He’s also asked, “are the striking teachers greedy?”
“Absolutely not,” says burke.
burke says he’s hoping to introduce extensive legislation before the end of the year to regulate the gig economy and provide basic conditions for workers, but he says it says it’s the details of which haven’t been worked out yet.
We are not a nation where we’ve worked on the basis that you should need tips before you can make ends meet. We’ve always worked on the basis that there should be minimum wages. We have a section of the economy at the moment where there’s effectively no minimum and that can’t go on.
I’d love to be in a situation where I’m introducing the legislation on it this year. And I need to work through whether we would deal with the whole gig economy at once, or whether we would work through sections of the economy one at a time. So there’s a big piece of consultation that hasn’t yet started but I’ve spoken with, I’ve started the conversations with the department about how we might put that together. So it’s a big step. For the whole history of Australia. We’ve basically had this clear line, if you’re an employee you get rights. If you’re not an employee you don’t. But technology has now gone in front of us so we need to take a step. It is a big step.
He says the changes might result in it some “small increases” to some prices for some things.
Gig economy needs minimum standards, minister says
Tony Burke continues, saying that a lot of people might not be aware just how widespread the gig economy is now – it’s not just Uber:
It’s not only the apps that people might have on their phone, a whole lot now of the caring, cleaning, is delivered through the gig economy. So many people on the national disability insurance scheme, for example, who are working there are in fact working with their employer effectively as an algorithm. Many people in the security industry are effectively working in the gig economy now and increasingly in hospitality as well.
So this is an area where if we just continue to let it rip without minimum standards, a whole lot of the rules that we’ve presumed were part of working in Australia will fall away and we can’t leave it any longer before we have a process to set minimum standards here.
Deal between Uber and TWU hailed
Minister for employment and workplace relations Tony Burke is on ABC RN this morning talking about the massive, landmark deal between Uber and the Transport Workers Union.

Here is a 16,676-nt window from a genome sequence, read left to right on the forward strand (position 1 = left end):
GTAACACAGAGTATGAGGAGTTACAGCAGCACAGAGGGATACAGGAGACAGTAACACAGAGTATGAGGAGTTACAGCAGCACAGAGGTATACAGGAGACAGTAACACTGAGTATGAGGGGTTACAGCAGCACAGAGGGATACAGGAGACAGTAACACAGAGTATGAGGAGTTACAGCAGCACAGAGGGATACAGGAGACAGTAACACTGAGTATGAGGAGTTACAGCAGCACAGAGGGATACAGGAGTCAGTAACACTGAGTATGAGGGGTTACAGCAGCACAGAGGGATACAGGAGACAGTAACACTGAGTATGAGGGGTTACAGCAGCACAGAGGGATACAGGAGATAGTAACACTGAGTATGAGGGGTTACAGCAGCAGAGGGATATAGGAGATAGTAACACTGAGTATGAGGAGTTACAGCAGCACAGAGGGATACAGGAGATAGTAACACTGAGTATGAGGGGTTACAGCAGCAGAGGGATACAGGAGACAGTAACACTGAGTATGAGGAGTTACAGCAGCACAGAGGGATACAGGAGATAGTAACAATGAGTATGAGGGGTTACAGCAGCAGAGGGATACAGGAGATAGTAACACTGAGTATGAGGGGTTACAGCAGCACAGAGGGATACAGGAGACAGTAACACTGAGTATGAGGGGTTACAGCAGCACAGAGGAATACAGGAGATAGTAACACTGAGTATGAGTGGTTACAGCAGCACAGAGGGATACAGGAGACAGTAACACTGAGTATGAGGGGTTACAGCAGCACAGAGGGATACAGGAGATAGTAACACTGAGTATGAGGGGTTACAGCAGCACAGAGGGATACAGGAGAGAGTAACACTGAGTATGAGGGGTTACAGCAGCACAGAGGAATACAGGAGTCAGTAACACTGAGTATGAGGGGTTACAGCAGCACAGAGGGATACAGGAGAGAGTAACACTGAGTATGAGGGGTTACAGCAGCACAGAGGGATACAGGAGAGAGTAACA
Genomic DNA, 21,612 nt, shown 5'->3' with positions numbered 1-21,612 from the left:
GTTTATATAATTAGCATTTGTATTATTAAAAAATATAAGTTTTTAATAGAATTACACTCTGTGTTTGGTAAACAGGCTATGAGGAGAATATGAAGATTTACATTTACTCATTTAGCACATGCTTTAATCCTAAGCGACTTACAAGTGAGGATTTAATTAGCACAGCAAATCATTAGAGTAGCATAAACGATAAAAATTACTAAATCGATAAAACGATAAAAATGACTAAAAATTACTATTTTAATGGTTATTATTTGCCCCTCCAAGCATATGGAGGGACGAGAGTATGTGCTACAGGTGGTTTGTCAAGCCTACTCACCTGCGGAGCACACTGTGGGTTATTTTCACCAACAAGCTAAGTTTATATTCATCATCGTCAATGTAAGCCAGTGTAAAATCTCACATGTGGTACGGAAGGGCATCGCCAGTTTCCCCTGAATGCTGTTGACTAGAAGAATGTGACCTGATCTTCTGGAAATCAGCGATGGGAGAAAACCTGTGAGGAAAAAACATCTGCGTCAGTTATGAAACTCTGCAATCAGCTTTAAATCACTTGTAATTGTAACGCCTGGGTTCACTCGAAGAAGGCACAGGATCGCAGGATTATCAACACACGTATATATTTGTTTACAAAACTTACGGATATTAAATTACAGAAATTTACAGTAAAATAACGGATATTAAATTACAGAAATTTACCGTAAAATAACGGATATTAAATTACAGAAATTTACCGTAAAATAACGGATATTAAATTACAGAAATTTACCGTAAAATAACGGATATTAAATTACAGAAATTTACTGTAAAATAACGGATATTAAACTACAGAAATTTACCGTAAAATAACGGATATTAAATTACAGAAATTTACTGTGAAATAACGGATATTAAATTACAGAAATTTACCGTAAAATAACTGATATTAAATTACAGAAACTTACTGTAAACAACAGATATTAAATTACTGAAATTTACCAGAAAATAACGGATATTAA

Burke says it’s important to note that it’s going to address “a safety issue here as well as an entitlements issue”:
There was a direct line between the risks they were on the road and the algorithms they were using to compete… It would mean they’d run red lights. They’d form an extra lane of traffic between official lanes knowing every minute there was a risk …
I was so happy yesterday … this is a very big shift. It’s not that long ago that we were bing told not only by the platform provider but also the fed gov that this was too complicated to deal with … [it’s] the huge change.
I don’t think 21st-century technology should come with 19th-century working conditions.
Welcome back to our rolling news coverage for this Thursday 30 June.
prime minister Anthony Albanese is in Madrid this week for the Nato summit, where he said free trade talks with the European Union could summarize as soon as October, after he met with the European Commission president Ursula von der Leyen.
The trade deals had hit a roadblock after the Morrison government damaged Australia’s relationship with France by dumping a $90bn submarine contract, and compounded it with Australia’s lack of climate action. Albanian has flagged the climate crisis as one of the areas where his government has “an opportunity to break through” in negotiations.
Albanian also escalated his rhetoric on China, saying Australia had been subjected to “economic coercion” by its neighbour, which aimed to become the “most powerful nation in the world”.
We’ll bring you more developments on that this morning.
Meanwhile, in NSW, large-scale industrial action continues with thousands of public and Catholic schools going on strike today for 24 hours, calling for more than the 3% pay rise offered to them by the NSW government. Action continues from rail workers over safety concerns with new, imported Intercity trains.
And our data journalists have been busy scrutinizing the details of the census data released on Tuesday this week, so we’ll have some more analysis of that for you too.
As always, if you see something that you think needs my attention, you can reach me at firstname.lastname@example.org or on Twitter, where my handle is @gingerandhoney.
Nearly at the end of the week! Let’s go.